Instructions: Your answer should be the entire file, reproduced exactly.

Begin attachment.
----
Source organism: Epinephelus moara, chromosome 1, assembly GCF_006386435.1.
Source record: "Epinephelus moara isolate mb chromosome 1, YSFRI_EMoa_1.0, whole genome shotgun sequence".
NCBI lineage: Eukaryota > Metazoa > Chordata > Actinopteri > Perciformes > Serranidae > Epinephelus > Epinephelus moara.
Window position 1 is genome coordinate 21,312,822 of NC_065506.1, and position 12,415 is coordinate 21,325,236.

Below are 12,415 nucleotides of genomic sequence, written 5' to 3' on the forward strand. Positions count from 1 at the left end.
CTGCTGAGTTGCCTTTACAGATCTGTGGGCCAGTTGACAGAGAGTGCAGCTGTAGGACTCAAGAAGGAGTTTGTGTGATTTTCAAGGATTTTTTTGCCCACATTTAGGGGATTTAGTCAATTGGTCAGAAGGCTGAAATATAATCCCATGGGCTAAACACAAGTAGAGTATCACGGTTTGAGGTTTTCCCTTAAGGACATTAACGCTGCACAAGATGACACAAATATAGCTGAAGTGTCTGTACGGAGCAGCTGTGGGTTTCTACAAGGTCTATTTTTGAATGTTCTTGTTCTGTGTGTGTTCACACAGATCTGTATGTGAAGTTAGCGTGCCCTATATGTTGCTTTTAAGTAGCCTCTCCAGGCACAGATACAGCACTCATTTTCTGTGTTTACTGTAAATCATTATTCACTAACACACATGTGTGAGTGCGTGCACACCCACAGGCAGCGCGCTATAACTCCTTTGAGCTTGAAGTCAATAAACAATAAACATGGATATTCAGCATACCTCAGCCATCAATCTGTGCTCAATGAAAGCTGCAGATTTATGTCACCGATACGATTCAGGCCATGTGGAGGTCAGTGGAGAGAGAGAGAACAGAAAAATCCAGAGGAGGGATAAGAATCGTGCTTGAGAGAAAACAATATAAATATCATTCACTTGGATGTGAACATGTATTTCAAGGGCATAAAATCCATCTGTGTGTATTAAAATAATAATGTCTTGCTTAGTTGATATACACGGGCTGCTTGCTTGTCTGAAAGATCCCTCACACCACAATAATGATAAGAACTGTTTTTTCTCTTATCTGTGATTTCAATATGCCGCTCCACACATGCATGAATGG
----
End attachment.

Source organism: Epinephelus moara, chromosome 1, assembly GCF_006386435.1.
Source record: "Epinephelus moara isolate mb chromosome 1, YSFRI_EMoa_1.0, whole genome shotgun sequence".
NCBI lineage: Eukaryota > Metazoa > Chordata > Actinopteri > Perciformes > Serranidae > Epinephelus > Epinephelus moara.
Window position 1 is genome coordinate 21,312,822 of NC_065506.1, and position 12,415 is coordinate 21,325,236.

Below are 12,415 nucleotides of genomic sequence, written 5' to 3' on the forward strand. Positions count from 1 at the left end.
CTGCTGAGTTGCCTTTACAGATCTGTGGGCCAGTTGACAGAGAGTGCAGCTGTAGGACTCAAGAAGGAGTTTGTGTGATTTTCAAGGATTTTTTTGCCCACATTTAGGGGATTTAGTCAATTGGTCAGAAGGCTGAAATATAATCCCATGGGCTAAACACAAGTAGAGTATCACGGTTTGAGGTTTTCCCTTAAGGACATTAACGCTGCACAAGATGACACAAATATAGCTGAAGTGTCTGTACGGAGCAGCTGTGGGTTTCTACAAGGTCTATTTTTGAATGTTCTTGTTCTGTGTGTGTTCACACAGATCTGTATGTGAAGTTAGCGTGCCCTATATGTTGCTTTTAAGTAGCCTCTCCAGGCACAGATACAGCACTCATTTTCTGTGTTTACTGTAAATCATTATTCACTAACACACATGTGTGAGTGCGTGCACACCCACAGGCAGCGCGCTATAACTCCTTTGAGCTTGAAGTCAATAAACAATAAACATGGATATTCAGCATACCTCAGCCATCAATCTGTGCTCAATGAAAGCTGCAGATTTATGTCACCGATACGATTCAGGCCATGTGGAGGTCAGTGGAGAGAGAGAGAACAGAAAAATCCAGAGGAGGGATAAGAATCGTGCTTGAGAGAAAACAATATAAATATCATTCACTTGGATGTGAACATGTATTTCAAGGGCATAAAATCCATCTGTGTGTATTAAAATAATAATGTCTTGCTTAGTTGATATACACGGGCTGCTTGCTTGTCTGAAAGATCCCTCACACCACAATAATGATAAGAACTGTTTTTTCTCTTATCTGTGATTTCAATATGCCGCTCCACACATGCATGAATGG